- The Washington Times - Tuesday, June 30, 2009

President Obama said Monday that light bulbs will have to meet tougher efficiency standards in order to slash energy bills and greenhouse gas emissions.

Mr. Obama’s announcement came three days after the House of Representatives passed a sweeping climate bill that is the centerpiece of the president’s plan to curb carbon dioxide emissions, reform the nation’s energy markets and tackle global warming.

Backers say the bill that passed the House of Representatives late last week is designed to move the nation toward a clean energy economy, but its fate in the Senate is uncertain. Administration officials have been anxious to maintain the momentum on the issue as lawmakers return to their districts for a weeklong Fourth of July recess.

“I know light bulbs may not seem sexy,” Mr. Obama said, “but this simple action holds enormous promise because 7 percent of all the energy consumed in America is used to light our homes and our businesses.”

Mr. Obama told reporters that the tougher standards for fluorescent and incandescent light bulbs will help consumers save $4 billion a year on energy bills between 2012 and 2042. The standards will also conserve enough electricity to power every home in America for 10 months, reduce carbon emissions equal to the amount produced by 166 million cars each year and eliminate the need for as many as 14 coal-fired power plants, he added.

Republicans accused Mr. Obama of focusing on small measures while ignoring more market-friendly alternatives.

“Everyone wants more efficiency, but the president is simply dropping the ball when it comes to the big picture on energy,” said Michael Steel, a spokesman for House Minority Leader John Boehner of Ohio.

Mr. Steel said House Republicans have a offered a comprehensive “all of the above” plan for a cleaner, healthier environment, lower costs and less dependence on foreign oil.

Standing beside Energy Secretary Steven Chu, Mr. Obama said the White House will lead the way by identifying and replacing wasteful light bulbs.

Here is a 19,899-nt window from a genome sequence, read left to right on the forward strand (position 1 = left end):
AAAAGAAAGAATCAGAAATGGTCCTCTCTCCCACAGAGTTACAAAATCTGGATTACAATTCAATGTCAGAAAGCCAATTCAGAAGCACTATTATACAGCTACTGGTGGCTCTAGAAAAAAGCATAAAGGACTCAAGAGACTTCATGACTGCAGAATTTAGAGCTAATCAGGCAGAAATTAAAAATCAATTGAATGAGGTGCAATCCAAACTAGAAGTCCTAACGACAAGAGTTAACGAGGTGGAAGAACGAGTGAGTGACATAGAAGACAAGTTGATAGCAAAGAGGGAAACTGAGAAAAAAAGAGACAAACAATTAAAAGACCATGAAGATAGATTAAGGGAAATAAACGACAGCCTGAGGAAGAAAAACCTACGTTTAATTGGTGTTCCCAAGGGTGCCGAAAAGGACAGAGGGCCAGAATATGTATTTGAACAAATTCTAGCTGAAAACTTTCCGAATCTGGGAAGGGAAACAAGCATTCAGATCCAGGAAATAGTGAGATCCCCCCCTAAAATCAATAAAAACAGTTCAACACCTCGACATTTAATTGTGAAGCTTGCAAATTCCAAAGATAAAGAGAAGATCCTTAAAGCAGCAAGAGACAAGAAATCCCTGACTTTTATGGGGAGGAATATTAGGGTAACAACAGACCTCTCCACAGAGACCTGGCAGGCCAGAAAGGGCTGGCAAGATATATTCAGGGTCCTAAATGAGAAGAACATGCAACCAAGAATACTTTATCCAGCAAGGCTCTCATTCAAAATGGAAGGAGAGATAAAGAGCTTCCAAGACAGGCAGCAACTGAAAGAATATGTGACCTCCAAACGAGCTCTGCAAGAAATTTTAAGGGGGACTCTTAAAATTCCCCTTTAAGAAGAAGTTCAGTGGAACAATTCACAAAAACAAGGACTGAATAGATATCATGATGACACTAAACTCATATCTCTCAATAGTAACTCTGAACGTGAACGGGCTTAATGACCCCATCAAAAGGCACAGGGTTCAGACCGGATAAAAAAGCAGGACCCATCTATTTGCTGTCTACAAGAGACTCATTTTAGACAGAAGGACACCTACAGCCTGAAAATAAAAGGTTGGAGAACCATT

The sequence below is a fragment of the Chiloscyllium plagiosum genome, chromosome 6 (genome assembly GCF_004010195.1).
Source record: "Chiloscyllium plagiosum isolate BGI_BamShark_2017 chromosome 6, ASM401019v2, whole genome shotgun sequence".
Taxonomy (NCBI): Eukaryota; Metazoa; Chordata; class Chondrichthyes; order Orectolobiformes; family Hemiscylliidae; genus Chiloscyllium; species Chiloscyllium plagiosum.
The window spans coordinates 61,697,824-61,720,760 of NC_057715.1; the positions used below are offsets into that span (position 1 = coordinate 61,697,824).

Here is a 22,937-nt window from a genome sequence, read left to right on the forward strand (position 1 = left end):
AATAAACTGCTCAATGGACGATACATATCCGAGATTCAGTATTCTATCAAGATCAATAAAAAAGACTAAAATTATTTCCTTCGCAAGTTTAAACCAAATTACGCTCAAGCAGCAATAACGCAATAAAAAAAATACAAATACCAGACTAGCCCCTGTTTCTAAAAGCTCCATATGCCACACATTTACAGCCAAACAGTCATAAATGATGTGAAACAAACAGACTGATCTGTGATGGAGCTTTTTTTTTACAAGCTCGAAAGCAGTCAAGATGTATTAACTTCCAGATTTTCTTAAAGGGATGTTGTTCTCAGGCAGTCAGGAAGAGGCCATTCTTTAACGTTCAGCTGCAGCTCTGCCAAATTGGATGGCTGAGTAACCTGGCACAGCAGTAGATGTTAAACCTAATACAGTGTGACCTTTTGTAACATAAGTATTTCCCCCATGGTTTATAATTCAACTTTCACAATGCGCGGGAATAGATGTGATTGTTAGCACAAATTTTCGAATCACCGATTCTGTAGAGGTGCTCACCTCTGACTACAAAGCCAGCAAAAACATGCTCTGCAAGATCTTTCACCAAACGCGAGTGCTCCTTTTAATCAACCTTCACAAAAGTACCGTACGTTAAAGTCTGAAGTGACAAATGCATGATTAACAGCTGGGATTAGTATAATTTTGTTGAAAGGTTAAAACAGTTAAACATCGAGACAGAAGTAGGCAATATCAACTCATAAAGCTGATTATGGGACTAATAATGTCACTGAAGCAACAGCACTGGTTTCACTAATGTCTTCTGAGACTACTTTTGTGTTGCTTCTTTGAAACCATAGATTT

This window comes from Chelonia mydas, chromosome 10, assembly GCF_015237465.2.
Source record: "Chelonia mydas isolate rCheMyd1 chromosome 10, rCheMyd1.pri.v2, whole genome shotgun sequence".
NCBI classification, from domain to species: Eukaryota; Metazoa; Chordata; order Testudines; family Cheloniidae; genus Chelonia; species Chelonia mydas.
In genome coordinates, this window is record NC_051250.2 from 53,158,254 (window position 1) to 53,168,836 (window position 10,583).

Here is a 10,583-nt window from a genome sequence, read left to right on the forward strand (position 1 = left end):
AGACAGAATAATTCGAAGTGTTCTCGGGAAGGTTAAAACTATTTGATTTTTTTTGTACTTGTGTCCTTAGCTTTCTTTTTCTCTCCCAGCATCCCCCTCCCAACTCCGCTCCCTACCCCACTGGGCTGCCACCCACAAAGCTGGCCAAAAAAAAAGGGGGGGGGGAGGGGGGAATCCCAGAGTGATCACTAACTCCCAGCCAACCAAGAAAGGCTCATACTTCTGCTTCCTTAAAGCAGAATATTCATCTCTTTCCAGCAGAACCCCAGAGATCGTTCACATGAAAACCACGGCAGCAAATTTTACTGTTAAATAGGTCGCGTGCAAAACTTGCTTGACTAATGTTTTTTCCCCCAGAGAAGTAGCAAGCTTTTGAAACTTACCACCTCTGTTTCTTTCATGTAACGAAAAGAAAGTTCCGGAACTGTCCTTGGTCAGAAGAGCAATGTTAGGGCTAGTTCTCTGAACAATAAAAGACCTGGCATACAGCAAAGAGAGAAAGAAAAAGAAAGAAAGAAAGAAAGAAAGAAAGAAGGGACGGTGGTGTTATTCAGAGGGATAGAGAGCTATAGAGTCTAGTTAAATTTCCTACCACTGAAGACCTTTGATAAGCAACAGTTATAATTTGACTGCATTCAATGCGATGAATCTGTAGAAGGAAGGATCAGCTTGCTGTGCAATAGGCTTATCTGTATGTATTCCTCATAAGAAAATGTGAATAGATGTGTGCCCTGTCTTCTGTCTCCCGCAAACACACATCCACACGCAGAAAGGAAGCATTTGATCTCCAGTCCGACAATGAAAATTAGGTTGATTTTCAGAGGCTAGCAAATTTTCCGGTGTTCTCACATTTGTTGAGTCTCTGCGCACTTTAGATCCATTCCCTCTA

A 2007 energy bill passed by Congress allowed the Energy Department to issue energy conservation standards for home appliances, as well as fluorescent and incandescent lamps. Mr. Obama asked Mr. Chu in February to speed up the rule-making process and the light bulb standards announced Monday which go into effect in 2012 are a key part of the larger effort.

Mr. Obama said that commercial and residential buildings must also be made more efficient because they consume 40 percent of the nation’s energy and cause 40 percent of its carbon emissions.

The president said implementing more-efficient heating and cooling systems, windows, smart sensors and controls will make buildings 80 percent more efficient. Adding solar panels on roofs and geothermal energy from underground could lead to “net zero” buildings that consume virtually no energy or create as much energy as they use.

“Now, progress like this might seem farfetched. But the fact is we are not lacking for ideas and innovation; all we lack are the smart policies and the political will to help us put our ingenuity to work,” he said.

To expedite the development, deployment and use of this energy-efficient technology, Mr. Obama released $346 million in funding from the economic stimulus bill he passed in February.

“The nation that leads the world in creating a new clean energy economy will be the nation that leads the 21st century global economy. That’s our choice,” he said.

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